Jonathan A. Greenblatt
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George Washington U. needs to step up response to antisemitism on campus

With US universities paying only lip service to a climate of inclusion, Jewish college students can face severe harassment
Professor's Gate, at George Washington University. (AgnosticPreachersKid, CC BY-SA 3.0, via Wikimedia Commons)
Professor's Gate, at George Washington University. (AgnosticPreachersKid, CC BY-SA 3.0, via Wikimedia Commons)

In response to stinging accusations of antisemitic discrimination and retaliation at George Washington University, administrators at the prestigious private institution have issued a series of statements saying that the school “strongly condemns antisemitism” and promising a third-party investigation.

This is a good first step toward recognizing a problem exists, but provides little solace or reassurance to the Jewish students at GWU and other universities who have reported witnessing and experiencing antisemitic harassment and intimidation this academic year.

There’s plenty of cause for alarm for Jewish students on campus.

At GWU, students have filed a Title VI complaint alleging an assistant professor for a graduate level mandatory diversity course created a hostile environment for Jewish and Israeli students. The students allege the assistant professor, Lara Sheehi, who has worked at GW since 2016, asked students in her course to share where they were from, telling one student, “It’s not your fault you were born in Israel.” The complaint also alleges Sheehi has described Zionism as a mental illness, and told a student that “in no uncertain terms, anti-Zionism is not antisemitism” following a lecture where a speaker alleged Israel uses humanitarian aid to distract from its “oppressive power.”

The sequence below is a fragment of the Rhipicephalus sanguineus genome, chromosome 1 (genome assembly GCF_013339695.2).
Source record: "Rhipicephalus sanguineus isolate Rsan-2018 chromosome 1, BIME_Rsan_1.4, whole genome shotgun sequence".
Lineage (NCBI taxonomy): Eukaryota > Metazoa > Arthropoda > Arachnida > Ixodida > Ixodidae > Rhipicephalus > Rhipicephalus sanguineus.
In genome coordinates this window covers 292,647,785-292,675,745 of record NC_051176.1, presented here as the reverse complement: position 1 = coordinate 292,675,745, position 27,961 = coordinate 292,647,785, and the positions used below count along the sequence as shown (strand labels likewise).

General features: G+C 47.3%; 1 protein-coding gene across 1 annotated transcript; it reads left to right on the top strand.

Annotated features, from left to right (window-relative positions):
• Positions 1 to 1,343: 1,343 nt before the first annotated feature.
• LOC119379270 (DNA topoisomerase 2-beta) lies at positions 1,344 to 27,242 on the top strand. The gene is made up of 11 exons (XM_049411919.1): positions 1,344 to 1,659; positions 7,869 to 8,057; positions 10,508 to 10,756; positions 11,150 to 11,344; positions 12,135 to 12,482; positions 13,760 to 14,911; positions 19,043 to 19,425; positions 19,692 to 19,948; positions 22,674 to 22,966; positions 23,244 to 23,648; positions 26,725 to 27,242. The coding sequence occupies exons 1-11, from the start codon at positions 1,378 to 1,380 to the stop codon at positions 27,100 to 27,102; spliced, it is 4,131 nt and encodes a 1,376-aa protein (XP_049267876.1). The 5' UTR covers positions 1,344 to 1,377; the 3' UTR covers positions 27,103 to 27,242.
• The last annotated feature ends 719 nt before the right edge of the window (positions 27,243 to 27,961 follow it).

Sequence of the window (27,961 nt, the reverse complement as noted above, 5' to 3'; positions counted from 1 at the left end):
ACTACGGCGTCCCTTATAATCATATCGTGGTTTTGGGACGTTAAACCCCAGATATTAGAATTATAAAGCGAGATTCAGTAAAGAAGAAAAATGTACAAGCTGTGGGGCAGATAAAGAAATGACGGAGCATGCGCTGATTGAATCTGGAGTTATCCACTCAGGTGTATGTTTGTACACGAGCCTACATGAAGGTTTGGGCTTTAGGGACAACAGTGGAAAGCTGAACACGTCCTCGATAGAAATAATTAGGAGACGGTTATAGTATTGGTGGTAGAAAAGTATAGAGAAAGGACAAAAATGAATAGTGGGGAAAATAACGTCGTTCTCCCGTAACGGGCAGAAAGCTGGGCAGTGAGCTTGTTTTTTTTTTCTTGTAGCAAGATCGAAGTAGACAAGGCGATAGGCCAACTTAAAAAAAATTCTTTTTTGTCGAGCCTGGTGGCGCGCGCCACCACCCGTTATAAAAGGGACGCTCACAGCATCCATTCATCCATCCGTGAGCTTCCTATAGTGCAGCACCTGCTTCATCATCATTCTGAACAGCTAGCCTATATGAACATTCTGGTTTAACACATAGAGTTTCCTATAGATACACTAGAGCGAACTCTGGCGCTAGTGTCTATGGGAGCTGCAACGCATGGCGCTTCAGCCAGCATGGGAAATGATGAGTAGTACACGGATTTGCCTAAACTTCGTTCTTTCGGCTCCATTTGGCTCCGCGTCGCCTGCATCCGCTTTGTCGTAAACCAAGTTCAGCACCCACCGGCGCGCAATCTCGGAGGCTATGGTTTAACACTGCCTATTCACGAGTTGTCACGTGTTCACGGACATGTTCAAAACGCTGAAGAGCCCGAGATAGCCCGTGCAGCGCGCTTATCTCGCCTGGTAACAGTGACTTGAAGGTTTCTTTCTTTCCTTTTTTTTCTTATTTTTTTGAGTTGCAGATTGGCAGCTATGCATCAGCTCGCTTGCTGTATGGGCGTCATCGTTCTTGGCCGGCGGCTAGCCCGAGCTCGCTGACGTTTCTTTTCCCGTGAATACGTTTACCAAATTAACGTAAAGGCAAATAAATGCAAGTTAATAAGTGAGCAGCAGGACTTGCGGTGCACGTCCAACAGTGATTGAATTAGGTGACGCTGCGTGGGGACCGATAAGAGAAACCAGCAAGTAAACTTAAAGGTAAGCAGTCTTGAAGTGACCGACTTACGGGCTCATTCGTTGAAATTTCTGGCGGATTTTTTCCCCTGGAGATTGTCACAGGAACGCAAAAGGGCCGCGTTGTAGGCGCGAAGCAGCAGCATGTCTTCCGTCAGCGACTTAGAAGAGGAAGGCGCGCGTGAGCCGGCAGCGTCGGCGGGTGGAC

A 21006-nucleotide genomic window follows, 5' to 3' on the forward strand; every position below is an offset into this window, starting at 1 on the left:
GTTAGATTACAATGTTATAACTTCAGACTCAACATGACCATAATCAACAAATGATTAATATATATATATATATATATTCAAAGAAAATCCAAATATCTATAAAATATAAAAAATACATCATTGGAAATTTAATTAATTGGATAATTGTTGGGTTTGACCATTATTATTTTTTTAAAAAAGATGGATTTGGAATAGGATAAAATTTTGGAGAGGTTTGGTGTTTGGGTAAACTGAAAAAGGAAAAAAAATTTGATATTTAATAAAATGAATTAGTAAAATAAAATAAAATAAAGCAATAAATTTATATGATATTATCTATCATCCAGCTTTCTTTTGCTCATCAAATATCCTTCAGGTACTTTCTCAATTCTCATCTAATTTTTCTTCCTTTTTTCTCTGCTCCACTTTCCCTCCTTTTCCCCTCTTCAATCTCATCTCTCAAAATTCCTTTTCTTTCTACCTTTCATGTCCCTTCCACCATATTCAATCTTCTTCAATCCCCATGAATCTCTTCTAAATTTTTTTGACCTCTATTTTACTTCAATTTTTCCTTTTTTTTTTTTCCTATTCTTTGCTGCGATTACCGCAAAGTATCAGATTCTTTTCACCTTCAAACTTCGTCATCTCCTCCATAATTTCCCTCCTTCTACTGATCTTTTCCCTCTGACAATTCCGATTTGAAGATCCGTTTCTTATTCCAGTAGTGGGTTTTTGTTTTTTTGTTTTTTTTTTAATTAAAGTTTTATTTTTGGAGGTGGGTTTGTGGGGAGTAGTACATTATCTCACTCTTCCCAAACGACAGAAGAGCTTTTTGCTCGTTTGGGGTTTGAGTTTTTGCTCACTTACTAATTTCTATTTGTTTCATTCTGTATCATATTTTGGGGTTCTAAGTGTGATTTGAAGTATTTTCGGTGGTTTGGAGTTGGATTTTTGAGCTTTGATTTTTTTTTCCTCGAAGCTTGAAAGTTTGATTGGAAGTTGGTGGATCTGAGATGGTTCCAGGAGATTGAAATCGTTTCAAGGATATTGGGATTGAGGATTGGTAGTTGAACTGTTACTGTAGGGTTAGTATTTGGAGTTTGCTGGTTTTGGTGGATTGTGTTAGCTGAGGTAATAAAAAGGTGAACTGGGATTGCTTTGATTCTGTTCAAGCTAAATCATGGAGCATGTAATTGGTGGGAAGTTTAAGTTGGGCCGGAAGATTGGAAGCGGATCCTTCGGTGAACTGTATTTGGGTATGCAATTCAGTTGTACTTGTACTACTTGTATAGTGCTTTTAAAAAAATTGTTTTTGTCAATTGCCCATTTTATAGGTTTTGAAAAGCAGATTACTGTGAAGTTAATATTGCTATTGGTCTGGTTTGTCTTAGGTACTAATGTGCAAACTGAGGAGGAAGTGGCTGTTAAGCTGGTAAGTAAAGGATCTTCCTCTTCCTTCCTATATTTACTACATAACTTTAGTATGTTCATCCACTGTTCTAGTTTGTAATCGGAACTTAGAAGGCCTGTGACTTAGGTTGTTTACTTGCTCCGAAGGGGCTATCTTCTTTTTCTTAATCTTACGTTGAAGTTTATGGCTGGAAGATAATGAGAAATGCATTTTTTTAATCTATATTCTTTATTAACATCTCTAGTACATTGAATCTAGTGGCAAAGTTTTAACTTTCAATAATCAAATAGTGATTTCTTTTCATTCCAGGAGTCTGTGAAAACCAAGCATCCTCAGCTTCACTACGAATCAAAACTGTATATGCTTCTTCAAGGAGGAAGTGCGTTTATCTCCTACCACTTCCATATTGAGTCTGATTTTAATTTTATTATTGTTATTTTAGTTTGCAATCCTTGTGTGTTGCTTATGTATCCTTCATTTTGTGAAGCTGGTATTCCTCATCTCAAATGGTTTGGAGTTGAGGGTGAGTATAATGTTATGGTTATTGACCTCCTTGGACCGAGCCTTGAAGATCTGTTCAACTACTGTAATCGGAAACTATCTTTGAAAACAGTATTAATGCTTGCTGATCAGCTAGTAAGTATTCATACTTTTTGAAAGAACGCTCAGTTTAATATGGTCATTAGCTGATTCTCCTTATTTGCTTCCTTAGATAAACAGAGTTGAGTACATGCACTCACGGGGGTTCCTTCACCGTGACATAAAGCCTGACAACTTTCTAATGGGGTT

While the GWU statement from President Mark S. Wrighton condemned antisemitism and hate and promised an investigation, it also noted that GWU “recognizes and supports academic freedom.” But this is hardly a question of academic freedom. It’s a question of the extent to which a hostile antisemitic environment may have been created on campus by a member of GWU’s own faculty.

This comes amid a climate of heightened antisemitism on campuses across the country. In November, a student at the University of Michigan was assaulted by a male student who grabbed her arm and hurled antisemitic comments at her. The University of Michigan Police Department has concluded the assault was “ethnic intimidation.” This followed the distribution of antisemitic fliers in off-campus neighborhoods in Ann Arbor before Rosh Hashanah, the Jewish new year, in September. Earlier this year, a so-called “political” demonstration involved chants that called for violent action against the Jewish state, intimidating Jewish students and outraging Michigan alumni.

At the University of California, Berkeley Law School, a fringe student group, Berkeley Law Students for Justice, sought to extract a demand from all law school clubs to endorse the Boycott, Divestment and Sanctions movement and to not host so-called “Zionist speakers.” Shockingly, at least nine clubs took up the pledge. But even one group is one too many.